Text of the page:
Baramulla: The much-anticipated rural sanitation programme under the Swachh Bharat Mission in Baramulla district has encountered significant challenges as overflowing dustbins and scattered garbage persists across various areas, leaving locals frustrated and the environment at risk.
Initiated by the rural development department, the programme aimed to improve sanitation in rural areas by installing over 1500 dustbins in selected blocks of the district. However, due to the absence of an efficient waste disposal mechanism, these dustbins have remained overflowing for months, with garbage strewn all around.
In picturesque Drangbal village, an area on the outskirts of Baramulla town, the dustbins provided by the rural development department are overflowing, making life miserable for the residents. Similarly, in Delina village, garbage from the dustbins has become a daily inconvenience for the locals.
The problem extends beyond these areas and the issue of solid waste management has worsened significantly across the rural area.
Expressing their displeasure, residents questioned the rationale behind procuring dustbins when there was no mechanism in place for garbage collection. The Swachh Bharat mission had to collect a nominal amount from households, which is intended to be utilised for overall sanitation efforts in rural areas. However, most of the locals in the rural areas say that none of the Panchayat representatives collected any nominal amount from them which shows there is no such mechanism in place for the proper disposal of the waste.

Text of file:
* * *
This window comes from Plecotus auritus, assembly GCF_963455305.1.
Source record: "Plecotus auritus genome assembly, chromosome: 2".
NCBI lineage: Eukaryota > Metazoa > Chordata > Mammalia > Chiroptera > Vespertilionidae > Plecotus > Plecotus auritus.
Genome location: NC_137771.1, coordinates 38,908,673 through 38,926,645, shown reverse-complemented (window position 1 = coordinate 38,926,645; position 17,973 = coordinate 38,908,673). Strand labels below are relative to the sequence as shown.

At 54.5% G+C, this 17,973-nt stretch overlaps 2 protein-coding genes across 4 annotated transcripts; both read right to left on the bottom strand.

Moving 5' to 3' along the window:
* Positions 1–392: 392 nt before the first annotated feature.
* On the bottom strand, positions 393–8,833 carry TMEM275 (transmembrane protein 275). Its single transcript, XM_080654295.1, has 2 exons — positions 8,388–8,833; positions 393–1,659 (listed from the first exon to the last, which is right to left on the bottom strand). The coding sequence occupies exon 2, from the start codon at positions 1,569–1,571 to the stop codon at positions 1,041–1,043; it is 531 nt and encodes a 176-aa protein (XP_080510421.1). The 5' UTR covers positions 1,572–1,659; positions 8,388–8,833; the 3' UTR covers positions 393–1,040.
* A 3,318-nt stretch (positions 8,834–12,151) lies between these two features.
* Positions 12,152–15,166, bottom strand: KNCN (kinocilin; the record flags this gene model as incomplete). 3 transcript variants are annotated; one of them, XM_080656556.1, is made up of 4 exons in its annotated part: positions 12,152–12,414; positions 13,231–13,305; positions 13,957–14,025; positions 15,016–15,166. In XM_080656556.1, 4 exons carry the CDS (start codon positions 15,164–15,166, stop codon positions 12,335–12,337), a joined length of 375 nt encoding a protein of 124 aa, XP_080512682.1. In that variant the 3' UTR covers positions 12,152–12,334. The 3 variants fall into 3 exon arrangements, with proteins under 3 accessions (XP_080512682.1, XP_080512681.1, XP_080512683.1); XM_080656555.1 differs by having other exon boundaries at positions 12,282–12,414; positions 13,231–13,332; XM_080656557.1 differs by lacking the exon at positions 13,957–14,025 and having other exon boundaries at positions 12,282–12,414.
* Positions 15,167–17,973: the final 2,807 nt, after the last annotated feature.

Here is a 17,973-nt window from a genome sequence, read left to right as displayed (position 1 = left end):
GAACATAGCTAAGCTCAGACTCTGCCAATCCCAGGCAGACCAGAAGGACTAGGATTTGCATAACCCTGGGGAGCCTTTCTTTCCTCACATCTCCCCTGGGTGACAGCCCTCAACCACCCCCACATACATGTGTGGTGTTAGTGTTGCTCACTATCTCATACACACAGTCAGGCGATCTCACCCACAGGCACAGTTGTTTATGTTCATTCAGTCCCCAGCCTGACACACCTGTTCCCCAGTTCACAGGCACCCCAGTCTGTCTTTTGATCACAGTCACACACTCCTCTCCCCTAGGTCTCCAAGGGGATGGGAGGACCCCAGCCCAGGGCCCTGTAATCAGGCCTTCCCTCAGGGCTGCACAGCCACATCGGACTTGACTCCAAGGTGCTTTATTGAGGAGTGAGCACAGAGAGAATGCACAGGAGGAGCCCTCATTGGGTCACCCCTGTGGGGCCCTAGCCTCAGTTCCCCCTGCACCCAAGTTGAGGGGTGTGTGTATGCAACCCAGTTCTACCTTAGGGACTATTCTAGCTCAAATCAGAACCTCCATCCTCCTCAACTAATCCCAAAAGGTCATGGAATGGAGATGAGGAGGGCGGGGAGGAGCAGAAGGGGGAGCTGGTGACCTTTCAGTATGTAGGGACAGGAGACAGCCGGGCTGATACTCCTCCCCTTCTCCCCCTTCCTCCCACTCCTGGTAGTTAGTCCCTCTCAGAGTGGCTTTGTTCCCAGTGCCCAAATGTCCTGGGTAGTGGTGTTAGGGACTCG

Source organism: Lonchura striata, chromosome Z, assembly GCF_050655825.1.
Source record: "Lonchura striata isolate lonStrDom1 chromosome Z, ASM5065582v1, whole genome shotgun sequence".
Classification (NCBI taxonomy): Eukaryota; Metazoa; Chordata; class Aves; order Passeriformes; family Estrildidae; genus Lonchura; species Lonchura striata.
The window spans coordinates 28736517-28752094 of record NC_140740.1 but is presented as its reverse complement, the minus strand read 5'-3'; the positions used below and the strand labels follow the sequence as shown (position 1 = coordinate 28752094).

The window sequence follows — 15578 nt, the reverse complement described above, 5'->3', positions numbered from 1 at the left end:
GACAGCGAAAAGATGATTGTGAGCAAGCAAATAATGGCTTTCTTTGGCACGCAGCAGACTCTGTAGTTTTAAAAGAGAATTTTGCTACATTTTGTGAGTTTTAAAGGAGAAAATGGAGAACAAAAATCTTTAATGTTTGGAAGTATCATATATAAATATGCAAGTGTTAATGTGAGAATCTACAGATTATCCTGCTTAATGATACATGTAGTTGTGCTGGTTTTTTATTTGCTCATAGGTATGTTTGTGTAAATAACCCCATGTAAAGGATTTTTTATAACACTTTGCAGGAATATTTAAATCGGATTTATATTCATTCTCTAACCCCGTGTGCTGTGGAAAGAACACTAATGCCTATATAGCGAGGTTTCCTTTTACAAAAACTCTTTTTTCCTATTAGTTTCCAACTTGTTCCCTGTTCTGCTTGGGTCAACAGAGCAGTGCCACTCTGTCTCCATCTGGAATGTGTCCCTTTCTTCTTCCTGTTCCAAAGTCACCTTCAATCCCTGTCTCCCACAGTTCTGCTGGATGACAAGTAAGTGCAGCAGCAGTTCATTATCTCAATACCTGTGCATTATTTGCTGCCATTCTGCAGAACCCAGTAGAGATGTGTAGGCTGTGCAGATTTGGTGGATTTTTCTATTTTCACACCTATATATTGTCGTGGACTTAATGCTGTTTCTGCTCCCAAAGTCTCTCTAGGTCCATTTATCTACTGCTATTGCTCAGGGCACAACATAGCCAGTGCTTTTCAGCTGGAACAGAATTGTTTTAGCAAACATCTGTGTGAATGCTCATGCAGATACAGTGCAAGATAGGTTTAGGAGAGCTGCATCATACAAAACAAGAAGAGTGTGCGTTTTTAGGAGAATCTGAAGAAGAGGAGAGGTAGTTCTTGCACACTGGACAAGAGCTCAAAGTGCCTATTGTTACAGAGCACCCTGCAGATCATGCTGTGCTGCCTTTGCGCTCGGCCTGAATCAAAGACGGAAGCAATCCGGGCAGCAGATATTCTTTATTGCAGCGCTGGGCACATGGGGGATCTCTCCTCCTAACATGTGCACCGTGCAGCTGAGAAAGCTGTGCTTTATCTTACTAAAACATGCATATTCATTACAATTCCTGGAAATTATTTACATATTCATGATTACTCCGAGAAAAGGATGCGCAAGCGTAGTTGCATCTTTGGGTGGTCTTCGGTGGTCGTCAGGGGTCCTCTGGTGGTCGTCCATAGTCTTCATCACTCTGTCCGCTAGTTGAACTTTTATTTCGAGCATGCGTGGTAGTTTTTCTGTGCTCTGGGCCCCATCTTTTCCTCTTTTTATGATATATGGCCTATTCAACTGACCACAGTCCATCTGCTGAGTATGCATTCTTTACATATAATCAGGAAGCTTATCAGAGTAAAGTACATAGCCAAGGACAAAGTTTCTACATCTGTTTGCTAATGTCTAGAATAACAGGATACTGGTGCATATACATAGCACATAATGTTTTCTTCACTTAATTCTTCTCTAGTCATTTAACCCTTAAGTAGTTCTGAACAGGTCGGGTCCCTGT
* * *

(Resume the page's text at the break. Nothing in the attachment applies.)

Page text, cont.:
“So far none has visited us to collect a nominal amount for the disposal of the waste,” said Muhammad Shaban of Drangbal Baramulla.
Additionally, the rural development department planned to construct segregation sheds with three compartments, one of which was meant for composting biodegradable waste for organic farming. However, only a few sheds have been built so far, without a proper waste collection or composting mechanism.
Abdul Majid from Drangbal highlighted the lack of garbage collection from the dustbins, stating that the overflowing garbage posed a potential threat to the rural environment and increased the risk of dog bites.
Acknowledging the challenges, an official from the rural development department admitted that the disposal of waste at dumping sites was an issue. The department is in the process of engaging local municipal councils or committees for safe waste disposal, but it will take time to implement.
Assistant Commissioner Development Baramulla, Shabir Ahmad Hakak, emphasised the importance of segregation sheds in educating rural residents about handling different types of waste.
He highlighted that many residents lacked knowledge about waste management and disposed both degradable and non-degradable waste in open spaces. Segregation sheds, according to him, could play a crucial role in segregating waste materials and producing compost for organic farming.